How can I run a command which will survive terminal close?

Sometimes I want to start a process and forget about it. If I start it from the command line, like this:


I can’t close the terminal, or it will kill the process. Can I run a command in such a way that I can close the terminal without killing the process?

Asked By: Matthew


One of the following 2 should work:

$ nohup redshift &


$ redshift &
$ disown

See the following for a bit more information on how this works:

Answered By: Steven D

If your program is already running you can pause it with Ctrl-Z, pull it into the background with bg and then disown it, like this:

$ sleep 1000
[1]+  Stopped                 sleep 1000
$ bg
$ disown
$ exit
Answered By: Stefan

You can run the process like this in the terminal

setsid process

This will run the program in a new session, as explained in my article here.

Answered By: hanoo

Good answer is already posted by @Steven D, yet I think this might clarify it a bit more.

The reason that the process is killed on termination of the terminal is that the process you start is a child process of the terminal. Once you close the terminal, this will kill these child processes as well. You can see the process tree with pstree, for example when running kate & in Konsole:

     │         │      └─pstree
     │         └─2*[{konsole}]

To make the kate process detached from konsole when you terminate konsole, use nohup with the command, like this:

nohup kate &

After closing konsole, pstree will look like this:


and kate will survive. 🙂

An alternative is using screen/tmux/byobu, which will keep the shell running, independent of the terminal.

Answered By: gertvdijk

I have a script (I called run) to:

  • Run arbitrary commands in the background
  • Stop them from being killed with the terminal window
  • Suppress their output
  • Handles exit status

I use it mainly for gedit, evince, inkscape etc that all have lots of annoying terminal output. If the command finishes before TIMEOUT, nohup’s exit status is returned instead of zero. Contents of run:



#use nohup to run the command, suppressing its output and allowing the terminal to be closed
#also send nohup's output to /dev/null, supressing nohup.out
#run nohup in the background so this script doesn't block
nohup "${@}" >/dev/null 2>&1 &

#kill this script after a short time, exiting with success status - command is still running
#this is needed as there is no timeout argument for `wait` below
trap "exit 0" SIGINT SIGTERM
sleep $TIMEOUT && kill $MY_PID 2>/dev/null & #ignore "No such process" error if this exits normally

#if the command finishes before the above timeout, everything may be just fine or there could have been an error
#print an error if there was any. most commonly, there was a typo in the command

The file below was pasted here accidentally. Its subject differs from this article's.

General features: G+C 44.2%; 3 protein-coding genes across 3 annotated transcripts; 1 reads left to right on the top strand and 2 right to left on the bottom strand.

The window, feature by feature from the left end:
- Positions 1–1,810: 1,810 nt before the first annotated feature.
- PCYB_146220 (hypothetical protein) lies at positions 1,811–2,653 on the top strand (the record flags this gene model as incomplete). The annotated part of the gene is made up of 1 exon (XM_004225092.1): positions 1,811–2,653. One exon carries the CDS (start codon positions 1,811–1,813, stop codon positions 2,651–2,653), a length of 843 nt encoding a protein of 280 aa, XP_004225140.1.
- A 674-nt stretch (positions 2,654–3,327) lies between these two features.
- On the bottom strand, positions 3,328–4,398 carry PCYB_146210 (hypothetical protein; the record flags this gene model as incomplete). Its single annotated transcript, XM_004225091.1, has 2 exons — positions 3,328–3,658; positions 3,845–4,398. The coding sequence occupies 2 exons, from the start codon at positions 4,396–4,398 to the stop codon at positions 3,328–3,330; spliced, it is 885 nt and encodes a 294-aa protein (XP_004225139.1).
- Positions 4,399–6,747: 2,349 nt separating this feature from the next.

[ $NOHUP_STATUS != 0 ] && echo "Error ${@}"
#return the exit status of nohup, whatever it was


>>> run true && echo success || echo fail
>>> run false && echo success || echo fail
Error false
>>> run sleep 1000 && echo success || echo fail
>>> run notfound && echo success || echo fail
Error notfound
Answered By: jozxyqk

The shell-only way to do all this is to close stdin and background the command:

command <&- & 

Then it won’t quit when you quit the shell. Redirecting stdout is a nice optional thing to do.

Disadvantage is that you can’t do this after the fact.

Answered By: w00t

Though all of the suggestions work well, I’ve found my alternative is to use screen, a program that sets up a virtual terminal on your screen.

You might consider starting it with screen -S session_name. Screen can be installed on virtually all Linux and Unix derivatives. Hitting Ctrl+A and (lower case) C will start a second session. This would allow you to toggle back and forth between the initial session by hitting Ctrl+A and 0 or the newer session by hitting Ctrl+A and 1. You can have up to ten sessions in one terminal. I used to start a session at work, go home, ssh into my work machine, and then invoke screen -d -R session_name. This will reconnect you to that remote session.

Answered By: apolinsky

You can set a process (PID) to not receive a HUP signal upon logging out and closing the terminal session. Use the following command:

nohup -p PID
Answered By: tony

I prefer:

(applicationName &)

for example:
linux@linux-desktop:~$ (chromium-browser &)

Make sure to use parenthesis when type the command!

Answered By: daGo

Arguably similar to the answer offered by apolinsky, I use a variant on screen. The vanilla command is like this

screen bash -c 'long_running_command_here; echo; read -p "ALL DONE:"'

The session can be disconnected with Ctrl ACtrl D and reconnected in the simple case with screen -r. I have this wrapped in a script called session that lives in my PATH ready for convenient access:

if screen -ls | awk '$1 ~ /^[1-9][0-9]*.'"$1"'/' >/dev/null
    echo "WARNING: session is already running (reattach with 'screen -r $1')" >&2
    exec screen -S "$1" bash -c "$@; echo; echo '--------------------'; read -p 'ALL DONE (Enter to exit):'"
    echo "ERROR: 'screen' is not installed on this system" >&2
exit 1

This only works when you know in advance you want to disconnect a program. It does not provide for an already running program to be disconnected.

Answered By: roaima

Similarly to other answers posted before, one can transfer a running process to use screen retrospectively thanks to reptyr and then close the terminal. The steps are described in this post.
The steps to take are:

  1. Suspend the process
  2. Resume the process in the background with bg
  3. disown the process
  4. Launch a screen session
  5. Find the PID of the process
  6. Use reptyr to take over the process
Answered By: user308879